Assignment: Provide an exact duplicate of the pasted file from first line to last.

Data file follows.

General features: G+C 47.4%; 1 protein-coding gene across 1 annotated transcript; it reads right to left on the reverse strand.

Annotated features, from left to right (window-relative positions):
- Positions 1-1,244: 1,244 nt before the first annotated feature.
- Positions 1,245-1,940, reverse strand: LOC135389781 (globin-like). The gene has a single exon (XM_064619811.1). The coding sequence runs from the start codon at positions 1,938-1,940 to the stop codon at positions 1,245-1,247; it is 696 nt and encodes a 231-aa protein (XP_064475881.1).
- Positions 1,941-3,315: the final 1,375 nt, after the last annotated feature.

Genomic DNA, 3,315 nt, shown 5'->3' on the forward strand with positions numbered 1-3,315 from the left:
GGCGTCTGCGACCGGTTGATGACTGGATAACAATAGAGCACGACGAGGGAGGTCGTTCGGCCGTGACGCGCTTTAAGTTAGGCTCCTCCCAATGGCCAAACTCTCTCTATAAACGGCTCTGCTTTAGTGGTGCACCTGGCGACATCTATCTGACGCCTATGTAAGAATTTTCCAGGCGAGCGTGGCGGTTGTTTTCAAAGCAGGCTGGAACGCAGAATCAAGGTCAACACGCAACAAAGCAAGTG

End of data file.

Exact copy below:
General features: G+C 47.4%; 1 protein-coding gene across 1 annotated transcript; it reads right to left on the reverse strand.

Annotated features, from left to right (window-relative positions):
- Positions 1-1,244: 1,244 nt before the first annotated feature.
- Positions 1,245-1,940, reverse strand: LOC135389781 (globin-like). The gene has a single exon (XM_064619811.1). The coding sequence runs from the start codon at positions 1,938-1,940 to the stop codon at positions 1,245-1,247; it is 696 nt and encodes a 231-aa protein (XP_064475881.1).
- Positions 1,941-3,315: the final 1,375 nt, after the last annotated feature.

Genomic DNA, 3,315 nt, shown 5'->3' on the forward strand with positions numbered 1-3,315 from the left:
GGCGTCTGCGACCGGTTGATGACTGGATAACAATAGAGCACGACGAGGGAGGTCGTTCGGCCGTGACGCGCTTTAAGTTAGGCTCCTCCCAATGGCCAAACTCTCTCTATAAACGGCTCTGCTTTAGTGGTGCACCTGGCGACATCTATCTGACGCCTATGTAAGAATTTTCCAGGCGAGCGTGGCGGTTGTTTTCAAAGCAGGCTGGAACGCAGAATCAAGGTCAACACGCAACAAAGCAAGTG